The Age of Wood

by Roland Ennos | Nonfiction |
ISBN: 9781982114749 Global Overview for this book
Registered by wingGoryDetailswing of Nashua, New Hampshire USA on 1/28/2023
Buy from one of these Booksellers: | Amazon UK | Amazon CA | Amazon DE | Amazon FR | Amazon IT |
2 journalers for this copy...
Journal Entry 1 by wingGoryDetailswing from Nashua, New Hampshire USA on Saturday, January 28, 2023
I got this softcover at a local Barnes and Noble. It's a cultural history of wood - as building material, source of artworks, source of heat, and more.

The book opens with an account of the Pine Tree Riot of 1772, a conflict between American colonists in Weare, NH (not that far from me) and the British Crown over the tall pine trees that were in much demand for masts for the British Navy. When the Revolutionary War cut off British access to this source of mast-timber it had quite an effect. [It wasn't the first time that the colonists fought back over the timber; just the other day I happened across a historical marker in Fremont NH for the Mast Tree Riot of 1734, when locals felled trees that were reserved for the Navy!]

While it's obvious that wood plays a huge role in our lives, some of the ways in which it helped kick off modern technology may not be as apparent. Wood as a fire-source, yes - but the turning of wood into charcoal was a HUGE step, permitting forges to run at much higher temperatures that could smelt metals and melt glass. (It also demanded a lot of wood, which altered the landscape and changed the economy - yeah, so many things are interconnected...)

The author goes back to the first known tools, pointing out that while stone implements are often referred to as the primary tools and weapons of early man, their wooden precursors - which wouldn't survive the millennia the way the stones do - were widespread and often very effective. (The author takes umbrage with some of the writers about early man's tool-use, if they disparaged the wooden tools in favor of the stone ones; a well-made wooden spear or digging-stick could be a very effective implement in itself.)

Moving on to wood-in-the-arts, the author discusses the various wooden musical instruments - including the ones that are still made from wood, such as violins. He posits that a part of the alchemy behind the most valued of the violins of the 17th and 18th centuries may have been the wood - and not just the type of wood, but the Little Ice Age growing conditions of the trees. Now, that's something that would be very hard to replicate!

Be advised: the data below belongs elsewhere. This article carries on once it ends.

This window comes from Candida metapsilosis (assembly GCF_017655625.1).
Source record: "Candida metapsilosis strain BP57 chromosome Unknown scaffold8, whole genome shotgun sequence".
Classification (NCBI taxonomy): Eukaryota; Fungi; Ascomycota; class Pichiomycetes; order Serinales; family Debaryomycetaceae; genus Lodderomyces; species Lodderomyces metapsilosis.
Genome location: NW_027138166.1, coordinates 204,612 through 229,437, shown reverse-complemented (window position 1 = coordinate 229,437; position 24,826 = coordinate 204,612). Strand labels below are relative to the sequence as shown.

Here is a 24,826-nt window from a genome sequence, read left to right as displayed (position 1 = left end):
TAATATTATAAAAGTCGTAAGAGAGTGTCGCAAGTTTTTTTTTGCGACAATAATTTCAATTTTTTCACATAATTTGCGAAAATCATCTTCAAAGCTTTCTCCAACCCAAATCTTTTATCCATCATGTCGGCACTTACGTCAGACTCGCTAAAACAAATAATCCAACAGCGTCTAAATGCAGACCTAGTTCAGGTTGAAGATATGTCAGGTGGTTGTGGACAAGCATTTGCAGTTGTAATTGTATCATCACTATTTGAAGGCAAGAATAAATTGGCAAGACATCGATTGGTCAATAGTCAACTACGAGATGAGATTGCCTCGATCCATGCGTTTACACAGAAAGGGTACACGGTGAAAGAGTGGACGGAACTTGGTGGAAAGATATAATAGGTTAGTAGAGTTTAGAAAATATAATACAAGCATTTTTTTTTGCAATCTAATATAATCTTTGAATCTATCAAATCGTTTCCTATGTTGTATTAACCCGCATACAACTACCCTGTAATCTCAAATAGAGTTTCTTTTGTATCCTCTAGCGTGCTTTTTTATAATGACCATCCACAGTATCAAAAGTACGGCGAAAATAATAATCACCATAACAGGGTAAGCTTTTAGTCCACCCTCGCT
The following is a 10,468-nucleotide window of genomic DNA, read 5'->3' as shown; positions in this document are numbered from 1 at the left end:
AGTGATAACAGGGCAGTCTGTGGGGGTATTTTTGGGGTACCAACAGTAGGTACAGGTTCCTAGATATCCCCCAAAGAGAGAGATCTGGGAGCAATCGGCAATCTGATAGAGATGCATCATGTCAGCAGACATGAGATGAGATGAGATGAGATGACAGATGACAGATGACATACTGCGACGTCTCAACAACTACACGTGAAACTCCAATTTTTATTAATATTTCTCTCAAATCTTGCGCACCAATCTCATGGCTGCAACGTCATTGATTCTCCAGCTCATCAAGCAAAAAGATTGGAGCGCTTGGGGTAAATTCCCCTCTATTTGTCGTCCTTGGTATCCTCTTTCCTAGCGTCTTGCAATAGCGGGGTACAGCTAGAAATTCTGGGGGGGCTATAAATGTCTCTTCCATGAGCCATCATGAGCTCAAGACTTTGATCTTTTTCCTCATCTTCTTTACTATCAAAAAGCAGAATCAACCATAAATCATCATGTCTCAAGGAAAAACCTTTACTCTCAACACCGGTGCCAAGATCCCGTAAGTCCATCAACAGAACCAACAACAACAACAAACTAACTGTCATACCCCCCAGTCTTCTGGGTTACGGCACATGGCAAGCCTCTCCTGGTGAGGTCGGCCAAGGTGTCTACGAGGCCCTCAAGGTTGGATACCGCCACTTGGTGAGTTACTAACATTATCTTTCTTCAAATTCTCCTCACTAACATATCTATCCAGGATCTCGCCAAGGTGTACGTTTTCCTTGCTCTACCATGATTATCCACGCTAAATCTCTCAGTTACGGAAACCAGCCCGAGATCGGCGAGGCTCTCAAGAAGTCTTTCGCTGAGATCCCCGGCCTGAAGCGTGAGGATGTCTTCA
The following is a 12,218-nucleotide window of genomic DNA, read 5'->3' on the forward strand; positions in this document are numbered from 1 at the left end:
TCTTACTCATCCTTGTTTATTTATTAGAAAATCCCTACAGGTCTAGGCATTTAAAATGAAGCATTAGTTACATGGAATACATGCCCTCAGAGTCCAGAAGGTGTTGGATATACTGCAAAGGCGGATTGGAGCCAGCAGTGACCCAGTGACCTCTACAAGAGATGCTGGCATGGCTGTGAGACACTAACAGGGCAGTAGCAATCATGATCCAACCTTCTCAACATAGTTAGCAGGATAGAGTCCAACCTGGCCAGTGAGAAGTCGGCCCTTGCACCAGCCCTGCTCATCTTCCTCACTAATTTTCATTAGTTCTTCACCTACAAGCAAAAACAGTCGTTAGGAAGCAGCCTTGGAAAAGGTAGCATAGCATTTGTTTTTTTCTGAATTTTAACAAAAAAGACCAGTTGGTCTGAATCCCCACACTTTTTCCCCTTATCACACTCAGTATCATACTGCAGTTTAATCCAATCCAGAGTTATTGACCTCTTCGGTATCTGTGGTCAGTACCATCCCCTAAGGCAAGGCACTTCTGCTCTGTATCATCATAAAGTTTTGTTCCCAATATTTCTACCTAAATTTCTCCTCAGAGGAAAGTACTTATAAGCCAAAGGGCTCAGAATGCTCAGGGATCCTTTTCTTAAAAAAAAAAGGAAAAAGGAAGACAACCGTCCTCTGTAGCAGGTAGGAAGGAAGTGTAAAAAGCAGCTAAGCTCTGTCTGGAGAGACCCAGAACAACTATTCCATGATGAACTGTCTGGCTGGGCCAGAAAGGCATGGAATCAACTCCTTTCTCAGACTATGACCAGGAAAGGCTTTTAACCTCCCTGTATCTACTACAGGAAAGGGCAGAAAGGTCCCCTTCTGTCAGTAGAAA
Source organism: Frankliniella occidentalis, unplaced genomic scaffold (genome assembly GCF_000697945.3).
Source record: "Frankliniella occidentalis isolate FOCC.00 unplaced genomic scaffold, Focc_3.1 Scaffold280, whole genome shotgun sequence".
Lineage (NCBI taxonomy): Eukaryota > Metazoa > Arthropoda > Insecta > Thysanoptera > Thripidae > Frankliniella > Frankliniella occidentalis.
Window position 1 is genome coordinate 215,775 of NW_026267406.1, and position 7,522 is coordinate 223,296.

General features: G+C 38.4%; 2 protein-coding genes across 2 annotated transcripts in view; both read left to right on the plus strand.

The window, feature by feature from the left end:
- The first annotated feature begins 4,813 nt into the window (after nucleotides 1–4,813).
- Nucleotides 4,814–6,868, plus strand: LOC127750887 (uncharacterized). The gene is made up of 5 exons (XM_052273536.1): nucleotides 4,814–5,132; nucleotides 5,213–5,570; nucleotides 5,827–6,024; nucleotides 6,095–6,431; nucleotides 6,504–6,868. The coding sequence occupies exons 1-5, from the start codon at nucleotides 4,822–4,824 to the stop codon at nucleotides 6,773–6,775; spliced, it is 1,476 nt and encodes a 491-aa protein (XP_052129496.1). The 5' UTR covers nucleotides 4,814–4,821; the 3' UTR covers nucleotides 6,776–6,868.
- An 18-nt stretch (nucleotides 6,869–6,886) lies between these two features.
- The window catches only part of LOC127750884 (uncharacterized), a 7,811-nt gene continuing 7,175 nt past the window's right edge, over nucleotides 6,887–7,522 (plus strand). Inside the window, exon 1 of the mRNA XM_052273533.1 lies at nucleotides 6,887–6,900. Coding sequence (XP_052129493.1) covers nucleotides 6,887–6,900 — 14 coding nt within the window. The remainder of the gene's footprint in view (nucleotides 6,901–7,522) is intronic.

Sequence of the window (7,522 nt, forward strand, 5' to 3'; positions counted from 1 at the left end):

Another huge use of wood: paper, from the kind that we write, type, or computer-print on to the paper books are made from, to more humble paper such as paper towels and tissues. The technology to turn wood chips into a pulp that make usable paper at an industrial level didn't kick in until the 1800s.

The book also features some modern uses of wood that I hadn't expected - including multi-story buildings made from wood instead of steel and concrete: cross-fiber laminate allowing the use of smaller trees to construct any size of beam or plank desired, and one that's much stronger than a wooden beam carved directly from a tree trunk. (The author names Mjøstårnet in Norway as the tallest such building, at 280 feet, but I just saw a news item about the Ascent MKE Building in Milwaukee Wisconsin, nudging past at 284 feet (though it has several more stories).)

At the end of the book the author addresses deforestation issues - with some interesting viewpoints, and some suggestions as to how to help promote and preserve trees in future.

Journal Entry 2 by wingGoryDetailswing at Nashua, New Hampshire USA on Saturday, February 4, 2023

Released 1 mo ago (2/4/2023 UTC) at Nashua, New Hampshire USA


I'm adding this to the Biographies of Things bookbox. (The bookbox journal includes my selections and replacements.) Hope someone enjoys it!

Journal Entry 3 by winghaahaahaa98wing at Watertown, Massachusetts USA on Tuesday, February 7, 2023
I'm excited about this one!

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